The former Naval Training Center (NTC) will be transformed into a new urban village called Liberty Station. Following several years of planning, including extensive public involvement, the San Diego City Council adopted a final Reuse Plan in October 1998 to chart a new course for NTC. The area will be a gathering place where San Diegans can come together in an active, productive, and stimulating environment. New homes, parks, businesses, and cultural and educational facilities will transform the former Navy base into a vital waterfront community.


Naval Training Center
by San Diego Naval Historical Association

The Naval Training Center, San Diego had its inception in 1916 when Mr. William Kettner, Congressman from the Eleventh Congressional District of California and spokesman for the San Diego Chamber of Commerce, interested the Honorable Franklin D. Roosevelt, then Assistant Secretary of the Navy, in establishing a naval training activity on the shores of San Diego Bay. Due to the Nation's entry into World War I, further development of permanent site plan was postponed until 1919, when Congress authorized acceptance by the Navy of the present site of the Training Center. However in 1917 the City of San Diego made way for a temporary Naval Training Station. The station at Balboa Park ensured the a permanent naval training installation in San Diego. The original grant for the permanent site consisted of 135 acres of highland donated by the San Diego Chamber of Commerce and 142 acres of tideland given by the City of San Diego. Construction work began in 1921, and on 1 June 1923 the U. S. Naval Training Station, San Diego, was placed in commission under the command of Captain (later Rear Admiral) David F. Sellers, U. S. Navy.

At the time of its commissioning in 1923 the station bore little resemblance to its present size or arrangement. At that time Camp Paul Jones housed the entire population of the station and the maximum recruit strength was 1,500. The period of recruit training was then sixteen weeks. The shore line of San Diego Bay extended considerably further inland than at present, and the land now occupied by Preble Field, the North Athletic Area and Camp Farragut was entirely under water. The recruit parade ground was located on the present site of the Public Works garage. During the 1920's the Recruit Receiving and Outgoing Units were housed in the Detention Unit, known as Camp Ingram, which consisted of a group of walled tents adjacent to the south boundary of Camp Paul Jones. Until Camp Lawrence was completed in 1936, recruits spent their first three weeks of training under canvas in this Detention Unit.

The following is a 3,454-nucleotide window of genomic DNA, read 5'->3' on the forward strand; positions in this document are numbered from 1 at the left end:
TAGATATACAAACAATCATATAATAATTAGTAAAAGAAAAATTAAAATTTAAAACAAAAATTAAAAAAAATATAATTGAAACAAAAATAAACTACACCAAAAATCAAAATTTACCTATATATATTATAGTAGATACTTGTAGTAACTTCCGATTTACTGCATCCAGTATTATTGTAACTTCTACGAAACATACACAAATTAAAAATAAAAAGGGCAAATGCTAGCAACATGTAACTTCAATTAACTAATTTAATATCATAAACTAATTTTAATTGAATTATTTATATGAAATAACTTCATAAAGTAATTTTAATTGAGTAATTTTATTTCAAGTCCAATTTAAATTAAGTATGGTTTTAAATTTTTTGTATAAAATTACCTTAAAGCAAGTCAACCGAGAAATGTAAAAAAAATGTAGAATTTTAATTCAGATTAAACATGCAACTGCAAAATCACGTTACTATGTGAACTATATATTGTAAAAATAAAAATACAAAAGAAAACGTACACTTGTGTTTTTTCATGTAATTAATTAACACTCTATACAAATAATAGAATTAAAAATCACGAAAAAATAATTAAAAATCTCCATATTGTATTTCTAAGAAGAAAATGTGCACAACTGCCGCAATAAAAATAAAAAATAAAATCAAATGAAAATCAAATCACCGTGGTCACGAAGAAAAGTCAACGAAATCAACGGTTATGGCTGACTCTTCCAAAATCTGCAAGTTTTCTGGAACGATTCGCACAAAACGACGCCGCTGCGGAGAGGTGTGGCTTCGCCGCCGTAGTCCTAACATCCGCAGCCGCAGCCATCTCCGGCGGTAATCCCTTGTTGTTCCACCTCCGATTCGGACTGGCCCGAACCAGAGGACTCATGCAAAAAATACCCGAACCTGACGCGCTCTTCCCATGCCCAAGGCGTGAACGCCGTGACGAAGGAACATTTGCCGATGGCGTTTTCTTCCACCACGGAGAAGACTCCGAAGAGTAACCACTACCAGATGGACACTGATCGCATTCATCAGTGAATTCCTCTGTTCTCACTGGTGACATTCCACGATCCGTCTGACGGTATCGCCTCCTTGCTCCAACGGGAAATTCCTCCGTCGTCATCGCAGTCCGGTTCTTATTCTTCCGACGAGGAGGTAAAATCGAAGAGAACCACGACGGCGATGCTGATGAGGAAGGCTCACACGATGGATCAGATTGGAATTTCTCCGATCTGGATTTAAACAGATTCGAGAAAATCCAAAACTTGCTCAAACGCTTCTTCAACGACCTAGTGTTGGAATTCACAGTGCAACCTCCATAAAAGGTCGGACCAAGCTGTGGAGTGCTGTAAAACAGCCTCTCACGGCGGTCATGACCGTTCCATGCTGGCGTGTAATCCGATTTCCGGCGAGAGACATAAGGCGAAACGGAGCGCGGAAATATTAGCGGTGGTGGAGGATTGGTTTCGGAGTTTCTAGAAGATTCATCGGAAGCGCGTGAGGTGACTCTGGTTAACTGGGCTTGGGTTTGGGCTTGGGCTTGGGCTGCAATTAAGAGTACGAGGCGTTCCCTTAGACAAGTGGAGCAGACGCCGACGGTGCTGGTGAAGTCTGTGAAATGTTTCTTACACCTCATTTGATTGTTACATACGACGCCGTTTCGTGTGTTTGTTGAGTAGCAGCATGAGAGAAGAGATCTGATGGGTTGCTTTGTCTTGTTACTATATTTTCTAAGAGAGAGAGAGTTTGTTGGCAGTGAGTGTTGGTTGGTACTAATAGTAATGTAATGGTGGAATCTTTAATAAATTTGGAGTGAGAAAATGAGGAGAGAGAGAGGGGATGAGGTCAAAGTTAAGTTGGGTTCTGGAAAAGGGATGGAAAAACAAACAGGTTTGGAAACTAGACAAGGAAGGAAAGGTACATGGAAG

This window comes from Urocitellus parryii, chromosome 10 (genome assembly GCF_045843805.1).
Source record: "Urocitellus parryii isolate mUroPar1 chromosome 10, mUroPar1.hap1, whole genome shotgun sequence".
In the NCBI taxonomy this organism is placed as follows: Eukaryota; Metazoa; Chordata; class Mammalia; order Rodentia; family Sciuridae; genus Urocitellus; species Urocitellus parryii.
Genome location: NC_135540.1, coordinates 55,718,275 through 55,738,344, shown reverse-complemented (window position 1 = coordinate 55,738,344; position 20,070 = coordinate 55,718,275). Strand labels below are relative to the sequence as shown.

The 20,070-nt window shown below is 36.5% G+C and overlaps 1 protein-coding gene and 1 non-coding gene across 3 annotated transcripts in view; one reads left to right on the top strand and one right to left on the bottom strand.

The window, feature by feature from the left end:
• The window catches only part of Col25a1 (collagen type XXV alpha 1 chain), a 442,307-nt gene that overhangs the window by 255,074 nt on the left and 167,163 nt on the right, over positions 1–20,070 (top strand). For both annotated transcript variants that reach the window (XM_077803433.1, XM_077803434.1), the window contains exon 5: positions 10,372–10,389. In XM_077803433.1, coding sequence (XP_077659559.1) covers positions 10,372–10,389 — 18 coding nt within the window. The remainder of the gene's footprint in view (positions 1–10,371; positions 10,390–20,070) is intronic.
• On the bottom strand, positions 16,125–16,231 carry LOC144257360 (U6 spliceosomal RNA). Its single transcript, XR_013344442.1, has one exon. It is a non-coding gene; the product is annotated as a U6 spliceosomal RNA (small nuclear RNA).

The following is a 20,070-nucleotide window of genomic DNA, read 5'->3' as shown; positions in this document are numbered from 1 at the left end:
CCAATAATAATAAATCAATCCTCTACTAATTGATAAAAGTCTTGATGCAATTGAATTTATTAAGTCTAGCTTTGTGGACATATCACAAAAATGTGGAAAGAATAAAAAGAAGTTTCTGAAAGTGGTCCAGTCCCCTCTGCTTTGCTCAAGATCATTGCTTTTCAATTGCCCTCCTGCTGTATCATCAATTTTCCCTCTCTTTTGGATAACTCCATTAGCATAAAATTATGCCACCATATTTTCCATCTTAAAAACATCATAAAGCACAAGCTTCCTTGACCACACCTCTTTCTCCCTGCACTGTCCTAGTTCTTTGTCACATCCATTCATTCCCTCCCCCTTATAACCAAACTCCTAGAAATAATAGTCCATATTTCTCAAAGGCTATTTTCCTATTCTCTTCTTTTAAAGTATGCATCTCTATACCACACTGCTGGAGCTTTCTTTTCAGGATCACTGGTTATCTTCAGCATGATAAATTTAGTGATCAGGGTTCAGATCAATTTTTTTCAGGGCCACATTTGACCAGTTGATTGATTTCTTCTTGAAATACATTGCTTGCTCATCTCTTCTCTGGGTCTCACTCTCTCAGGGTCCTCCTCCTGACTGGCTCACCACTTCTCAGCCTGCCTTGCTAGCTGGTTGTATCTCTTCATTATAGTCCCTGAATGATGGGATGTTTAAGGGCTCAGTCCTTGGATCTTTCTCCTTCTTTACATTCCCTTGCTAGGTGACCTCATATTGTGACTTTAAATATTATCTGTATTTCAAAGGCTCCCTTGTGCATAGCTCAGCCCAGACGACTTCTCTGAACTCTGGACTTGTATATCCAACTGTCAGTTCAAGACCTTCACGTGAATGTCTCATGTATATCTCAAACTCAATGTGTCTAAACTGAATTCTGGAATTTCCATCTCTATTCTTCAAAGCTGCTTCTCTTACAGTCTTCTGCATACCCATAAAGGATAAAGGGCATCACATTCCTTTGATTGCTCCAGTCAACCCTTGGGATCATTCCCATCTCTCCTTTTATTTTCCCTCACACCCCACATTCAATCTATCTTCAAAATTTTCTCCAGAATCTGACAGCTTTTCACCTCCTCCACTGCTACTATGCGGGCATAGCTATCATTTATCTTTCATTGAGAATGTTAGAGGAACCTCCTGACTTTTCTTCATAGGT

In 1939 a construction program was commenced which within three years was to increase the capacity of the station four-fold. This expansion went hand in glove with a large scale program of harbor improvements by means of which the channel and anchorages in San Diego Bay were deepened and 130 acres of filled land were added to the eastern boundaries of the station. By 1941 Camp Luce had been completed, and the construction of Camps Mahan, Decatur, and Farragut was already well under way when the Japanese attacked Pearl Harbor. Virtually all this construction work was completed by September, 1942, when the capacity of the station had reached its wartime peak of 33,000 men, 25,000 of whom were recruits. The period of recruit training during World War 11 varied between three weeks and seven weeks.